Silent walk in Traverse City honors those who passed away while homeless
Every year, about 13,000 people die in the United States while experiencing homeless.
“The most frequent way people die…is heart attacks, drug overdose, and being hit by cars,” said Ryan Hannon, Community Engagement Officer at Goodwill Northern Michigan. “Hypothermia is low on the list but it does happen in our area.”
In 2021, the Traverse City region had 11 people die while dealing with a housing emergency.
“It doesn’t have to be this way. The people that passed away wanted housing,” said Hannon.
According to Hannon, it's important to listen first and understand the actual needs of the individual.
“Oftentimes, we see someone in need and we think they are in total need when they have resources and they have previous life experience and they can use that,” he said. “It can be disrespectful of us to think that we think someone that is homeless can’t do anything for themselves.”
One example Hannon shared was from a woman who received some generosity from neighbors, but was still missing a vital key.
“People kept coming up to her and giving her food [and she told me] ‘I don’t even know what to do with all this. What I need is a place to stay.’”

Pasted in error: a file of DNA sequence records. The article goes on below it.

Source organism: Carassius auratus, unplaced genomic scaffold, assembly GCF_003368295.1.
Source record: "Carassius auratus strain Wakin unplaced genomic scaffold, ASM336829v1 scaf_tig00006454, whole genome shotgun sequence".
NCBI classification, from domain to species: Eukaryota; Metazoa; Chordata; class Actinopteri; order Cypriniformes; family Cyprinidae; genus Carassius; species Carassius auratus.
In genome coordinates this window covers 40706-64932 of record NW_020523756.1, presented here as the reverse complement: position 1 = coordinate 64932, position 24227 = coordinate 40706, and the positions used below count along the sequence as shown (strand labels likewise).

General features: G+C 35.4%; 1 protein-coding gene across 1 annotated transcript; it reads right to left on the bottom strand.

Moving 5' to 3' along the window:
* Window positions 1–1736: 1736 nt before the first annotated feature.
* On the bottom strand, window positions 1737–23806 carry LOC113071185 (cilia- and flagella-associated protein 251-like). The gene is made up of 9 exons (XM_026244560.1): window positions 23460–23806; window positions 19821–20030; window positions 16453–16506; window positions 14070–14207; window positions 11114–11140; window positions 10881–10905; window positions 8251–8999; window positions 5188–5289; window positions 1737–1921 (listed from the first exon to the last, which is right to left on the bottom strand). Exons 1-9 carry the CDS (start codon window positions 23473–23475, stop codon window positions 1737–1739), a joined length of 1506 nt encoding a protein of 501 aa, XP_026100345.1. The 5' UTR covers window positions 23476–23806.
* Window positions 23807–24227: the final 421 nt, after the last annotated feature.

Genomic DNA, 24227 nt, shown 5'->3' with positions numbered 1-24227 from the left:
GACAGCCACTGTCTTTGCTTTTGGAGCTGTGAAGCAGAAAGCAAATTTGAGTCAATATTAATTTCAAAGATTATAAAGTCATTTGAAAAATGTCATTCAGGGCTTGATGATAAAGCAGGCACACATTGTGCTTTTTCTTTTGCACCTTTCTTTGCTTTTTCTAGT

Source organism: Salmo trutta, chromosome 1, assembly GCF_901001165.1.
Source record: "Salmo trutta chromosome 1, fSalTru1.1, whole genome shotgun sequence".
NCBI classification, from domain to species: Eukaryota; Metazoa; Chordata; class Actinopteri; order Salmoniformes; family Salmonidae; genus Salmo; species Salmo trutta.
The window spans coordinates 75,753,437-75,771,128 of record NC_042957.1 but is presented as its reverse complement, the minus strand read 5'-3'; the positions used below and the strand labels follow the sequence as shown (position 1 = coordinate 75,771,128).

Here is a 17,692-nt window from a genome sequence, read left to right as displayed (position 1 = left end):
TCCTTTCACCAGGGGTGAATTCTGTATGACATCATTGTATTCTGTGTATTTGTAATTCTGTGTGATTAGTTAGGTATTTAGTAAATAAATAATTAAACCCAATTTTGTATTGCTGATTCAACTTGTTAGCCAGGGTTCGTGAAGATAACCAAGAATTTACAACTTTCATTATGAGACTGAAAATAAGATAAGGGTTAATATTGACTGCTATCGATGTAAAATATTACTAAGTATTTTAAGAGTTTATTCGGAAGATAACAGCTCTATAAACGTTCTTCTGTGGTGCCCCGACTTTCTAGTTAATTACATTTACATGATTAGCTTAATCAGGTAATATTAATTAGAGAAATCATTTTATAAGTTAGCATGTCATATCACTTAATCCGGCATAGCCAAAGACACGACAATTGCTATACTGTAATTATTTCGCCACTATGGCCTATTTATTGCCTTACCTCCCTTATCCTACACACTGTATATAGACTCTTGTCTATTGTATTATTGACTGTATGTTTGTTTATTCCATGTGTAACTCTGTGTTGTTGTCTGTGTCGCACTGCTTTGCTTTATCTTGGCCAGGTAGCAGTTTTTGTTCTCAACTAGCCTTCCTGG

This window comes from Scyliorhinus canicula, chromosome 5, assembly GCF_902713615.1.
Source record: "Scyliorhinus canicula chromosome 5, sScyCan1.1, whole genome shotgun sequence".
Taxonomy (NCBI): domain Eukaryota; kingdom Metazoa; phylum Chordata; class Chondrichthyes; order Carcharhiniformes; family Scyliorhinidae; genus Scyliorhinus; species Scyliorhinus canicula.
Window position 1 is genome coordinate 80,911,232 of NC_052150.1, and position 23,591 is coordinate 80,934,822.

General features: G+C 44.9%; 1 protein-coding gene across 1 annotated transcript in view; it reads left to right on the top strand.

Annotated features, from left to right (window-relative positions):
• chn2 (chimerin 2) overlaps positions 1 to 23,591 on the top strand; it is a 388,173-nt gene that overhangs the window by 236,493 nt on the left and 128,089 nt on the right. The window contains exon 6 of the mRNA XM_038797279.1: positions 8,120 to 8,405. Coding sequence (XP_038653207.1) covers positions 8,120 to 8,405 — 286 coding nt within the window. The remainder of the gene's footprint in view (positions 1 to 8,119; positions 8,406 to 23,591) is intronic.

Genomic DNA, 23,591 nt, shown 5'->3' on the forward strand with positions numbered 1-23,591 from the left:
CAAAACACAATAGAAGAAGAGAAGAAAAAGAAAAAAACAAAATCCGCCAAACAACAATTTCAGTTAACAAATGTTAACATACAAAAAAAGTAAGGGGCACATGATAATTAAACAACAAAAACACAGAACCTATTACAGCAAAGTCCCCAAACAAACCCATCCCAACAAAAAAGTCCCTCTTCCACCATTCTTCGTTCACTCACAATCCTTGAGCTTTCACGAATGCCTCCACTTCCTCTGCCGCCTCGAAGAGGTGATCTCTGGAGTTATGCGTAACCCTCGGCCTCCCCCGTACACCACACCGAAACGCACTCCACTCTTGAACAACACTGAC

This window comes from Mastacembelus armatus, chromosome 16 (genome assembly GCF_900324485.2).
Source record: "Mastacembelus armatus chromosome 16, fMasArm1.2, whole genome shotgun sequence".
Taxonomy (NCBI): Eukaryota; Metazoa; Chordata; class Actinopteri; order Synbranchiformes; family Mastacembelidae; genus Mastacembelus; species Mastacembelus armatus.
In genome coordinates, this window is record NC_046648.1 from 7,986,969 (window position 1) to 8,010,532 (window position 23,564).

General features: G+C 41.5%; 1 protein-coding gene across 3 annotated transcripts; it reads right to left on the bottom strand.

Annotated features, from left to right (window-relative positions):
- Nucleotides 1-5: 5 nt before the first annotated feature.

The only solution to homelessness, says Hannon, is housing.
“Some people exiting homelessness may need a subsidy and caseworker to help them, other people might need a short-term subsidy, and others might just need a short shelter stay and some housing leads to where they can get out of homelessness. So, rather than trying to ‘fix’ the population, it’s about talking to the people experiencing homelessness, learning what they need…to get out of homelessness and then helping them rather than where we think they need [help],” he said.
The Silent Walk for National Homeless Persons' Memorial Day will take place at the Grand Traverse Governmental Center Tuesday, December 21st at 7p.m.